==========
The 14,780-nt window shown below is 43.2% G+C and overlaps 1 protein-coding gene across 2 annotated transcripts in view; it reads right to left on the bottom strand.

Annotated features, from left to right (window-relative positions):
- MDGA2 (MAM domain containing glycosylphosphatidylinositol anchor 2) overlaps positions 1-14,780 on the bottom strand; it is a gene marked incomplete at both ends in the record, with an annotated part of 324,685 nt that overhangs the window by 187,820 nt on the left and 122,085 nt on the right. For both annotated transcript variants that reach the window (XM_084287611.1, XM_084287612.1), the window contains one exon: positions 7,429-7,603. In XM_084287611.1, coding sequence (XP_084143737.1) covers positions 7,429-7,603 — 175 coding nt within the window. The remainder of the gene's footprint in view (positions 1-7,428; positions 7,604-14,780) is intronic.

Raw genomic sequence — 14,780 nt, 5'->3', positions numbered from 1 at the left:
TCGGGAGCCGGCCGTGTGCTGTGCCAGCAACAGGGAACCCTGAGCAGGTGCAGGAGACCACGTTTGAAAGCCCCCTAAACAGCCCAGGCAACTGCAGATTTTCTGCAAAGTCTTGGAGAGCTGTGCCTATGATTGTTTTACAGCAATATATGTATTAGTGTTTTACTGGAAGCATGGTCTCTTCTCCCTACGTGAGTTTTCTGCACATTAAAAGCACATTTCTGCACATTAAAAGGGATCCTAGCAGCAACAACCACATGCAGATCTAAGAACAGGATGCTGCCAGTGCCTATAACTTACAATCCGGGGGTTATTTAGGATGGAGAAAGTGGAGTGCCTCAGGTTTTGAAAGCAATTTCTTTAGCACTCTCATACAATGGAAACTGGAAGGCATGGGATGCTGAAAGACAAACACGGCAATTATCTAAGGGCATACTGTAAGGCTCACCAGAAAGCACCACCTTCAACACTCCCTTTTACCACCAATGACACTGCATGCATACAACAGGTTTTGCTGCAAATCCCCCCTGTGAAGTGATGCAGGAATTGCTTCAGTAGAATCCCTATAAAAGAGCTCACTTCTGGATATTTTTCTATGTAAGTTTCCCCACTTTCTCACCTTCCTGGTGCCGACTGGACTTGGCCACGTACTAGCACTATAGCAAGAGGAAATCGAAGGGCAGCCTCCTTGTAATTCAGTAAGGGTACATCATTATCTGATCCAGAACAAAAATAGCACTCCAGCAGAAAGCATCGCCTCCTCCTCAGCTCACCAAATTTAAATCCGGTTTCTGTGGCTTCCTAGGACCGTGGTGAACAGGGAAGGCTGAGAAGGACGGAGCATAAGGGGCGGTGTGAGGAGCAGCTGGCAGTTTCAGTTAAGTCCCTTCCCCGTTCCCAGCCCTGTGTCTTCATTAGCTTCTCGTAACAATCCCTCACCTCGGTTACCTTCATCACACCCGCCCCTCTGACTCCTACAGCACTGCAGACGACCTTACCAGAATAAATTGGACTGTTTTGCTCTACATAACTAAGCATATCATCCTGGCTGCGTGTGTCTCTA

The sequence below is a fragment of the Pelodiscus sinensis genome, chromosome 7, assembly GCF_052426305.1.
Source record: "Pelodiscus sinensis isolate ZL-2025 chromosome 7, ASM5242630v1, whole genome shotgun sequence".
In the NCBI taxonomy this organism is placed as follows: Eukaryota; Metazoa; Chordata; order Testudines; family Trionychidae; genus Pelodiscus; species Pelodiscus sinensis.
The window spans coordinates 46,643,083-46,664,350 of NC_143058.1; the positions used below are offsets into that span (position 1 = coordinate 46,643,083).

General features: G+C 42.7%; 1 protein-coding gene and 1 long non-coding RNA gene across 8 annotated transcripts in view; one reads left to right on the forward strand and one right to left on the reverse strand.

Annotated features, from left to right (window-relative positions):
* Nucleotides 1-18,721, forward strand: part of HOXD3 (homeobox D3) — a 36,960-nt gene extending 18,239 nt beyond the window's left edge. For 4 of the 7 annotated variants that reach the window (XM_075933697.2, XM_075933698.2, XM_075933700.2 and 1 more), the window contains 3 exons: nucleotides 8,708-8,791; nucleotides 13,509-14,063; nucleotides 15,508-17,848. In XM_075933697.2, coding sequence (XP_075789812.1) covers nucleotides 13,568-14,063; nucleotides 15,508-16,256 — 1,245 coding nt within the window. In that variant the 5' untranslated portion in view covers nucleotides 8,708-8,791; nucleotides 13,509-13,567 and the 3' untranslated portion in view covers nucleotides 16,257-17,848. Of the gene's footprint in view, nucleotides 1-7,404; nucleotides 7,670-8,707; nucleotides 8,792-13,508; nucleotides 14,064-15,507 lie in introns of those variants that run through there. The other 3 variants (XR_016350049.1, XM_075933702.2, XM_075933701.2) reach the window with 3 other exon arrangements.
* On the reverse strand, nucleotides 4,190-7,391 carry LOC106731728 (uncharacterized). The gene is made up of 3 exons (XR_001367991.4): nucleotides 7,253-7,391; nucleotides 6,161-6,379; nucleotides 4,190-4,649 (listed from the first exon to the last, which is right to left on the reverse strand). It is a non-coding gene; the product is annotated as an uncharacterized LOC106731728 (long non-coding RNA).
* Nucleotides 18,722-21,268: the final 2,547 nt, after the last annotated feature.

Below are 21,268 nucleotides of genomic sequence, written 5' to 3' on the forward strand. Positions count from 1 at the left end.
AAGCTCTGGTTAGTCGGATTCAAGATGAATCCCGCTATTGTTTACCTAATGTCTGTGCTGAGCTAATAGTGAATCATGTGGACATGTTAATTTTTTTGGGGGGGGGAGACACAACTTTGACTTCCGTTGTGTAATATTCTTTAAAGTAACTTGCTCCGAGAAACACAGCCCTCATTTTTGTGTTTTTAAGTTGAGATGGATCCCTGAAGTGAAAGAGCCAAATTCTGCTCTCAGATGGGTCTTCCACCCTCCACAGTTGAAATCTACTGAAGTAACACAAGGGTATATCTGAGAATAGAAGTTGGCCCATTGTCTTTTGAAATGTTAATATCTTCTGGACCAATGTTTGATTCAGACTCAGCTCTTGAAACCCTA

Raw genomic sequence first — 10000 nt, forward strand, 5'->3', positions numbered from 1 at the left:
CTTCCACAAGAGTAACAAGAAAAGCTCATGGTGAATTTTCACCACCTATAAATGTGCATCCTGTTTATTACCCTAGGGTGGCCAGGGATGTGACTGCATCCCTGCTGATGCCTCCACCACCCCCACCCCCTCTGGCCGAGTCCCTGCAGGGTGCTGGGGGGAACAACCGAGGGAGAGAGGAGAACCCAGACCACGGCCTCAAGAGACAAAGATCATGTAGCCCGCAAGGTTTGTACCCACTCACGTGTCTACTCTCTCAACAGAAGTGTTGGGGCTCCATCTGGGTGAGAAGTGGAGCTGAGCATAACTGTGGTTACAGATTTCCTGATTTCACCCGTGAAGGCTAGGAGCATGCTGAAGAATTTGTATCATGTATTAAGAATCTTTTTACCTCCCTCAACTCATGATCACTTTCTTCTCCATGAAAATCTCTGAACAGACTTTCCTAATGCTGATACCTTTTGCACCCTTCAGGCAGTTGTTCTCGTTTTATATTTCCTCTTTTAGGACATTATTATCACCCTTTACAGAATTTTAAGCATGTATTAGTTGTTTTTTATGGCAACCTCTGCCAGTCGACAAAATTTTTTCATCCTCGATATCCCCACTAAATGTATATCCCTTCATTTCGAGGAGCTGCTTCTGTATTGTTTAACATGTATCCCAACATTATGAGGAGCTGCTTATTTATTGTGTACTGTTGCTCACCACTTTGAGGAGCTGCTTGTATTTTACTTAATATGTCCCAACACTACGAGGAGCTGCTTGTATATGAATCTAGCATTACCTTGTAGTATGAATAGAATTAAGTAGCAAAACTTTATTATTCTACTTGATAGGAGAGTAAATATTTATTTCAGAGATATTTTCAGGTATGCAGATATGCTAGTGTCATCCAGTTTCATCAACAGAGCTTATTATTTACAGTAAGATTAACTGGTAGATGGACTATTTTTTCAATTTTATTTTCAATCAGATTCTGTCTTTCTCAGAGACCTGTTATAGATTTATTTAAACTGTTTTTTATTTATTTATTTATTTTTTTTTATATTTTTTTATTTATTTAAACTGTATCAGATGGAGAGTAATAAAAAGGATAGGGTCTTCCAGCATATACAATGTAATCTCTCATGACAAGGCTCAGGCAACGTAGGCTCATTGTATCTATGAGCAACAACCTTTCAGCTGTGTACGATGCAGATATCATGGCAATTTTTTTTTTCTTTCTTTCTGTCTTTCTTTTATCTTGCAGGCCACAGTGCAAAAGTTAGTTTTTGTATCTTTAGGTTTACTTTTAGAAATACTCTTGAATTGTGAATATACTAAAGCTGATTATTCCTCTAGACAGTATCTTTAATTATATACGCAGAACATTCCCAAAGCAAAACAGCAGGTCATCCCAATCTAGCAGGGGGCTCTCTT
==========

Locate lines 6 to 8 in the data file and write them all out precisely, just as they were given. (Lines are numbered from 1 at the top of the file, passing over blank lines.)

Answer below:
The sequence below is a fragment of the Pelodiscus sinensis genome, chromosome 7, assembly GCF_052426305.1.
Source record: "Pelodiscus sinensis isolate ZL-2025 chromosome 7, ASM5242630v1, whole genome shotgun sequence".
In the NCBI taxonomy this organism is placed as follows: Eukaryota; Metazoa; Chordata; order Testudines; family Trionychidae; genus Pelodiscus; species Pelodiscus sinensis.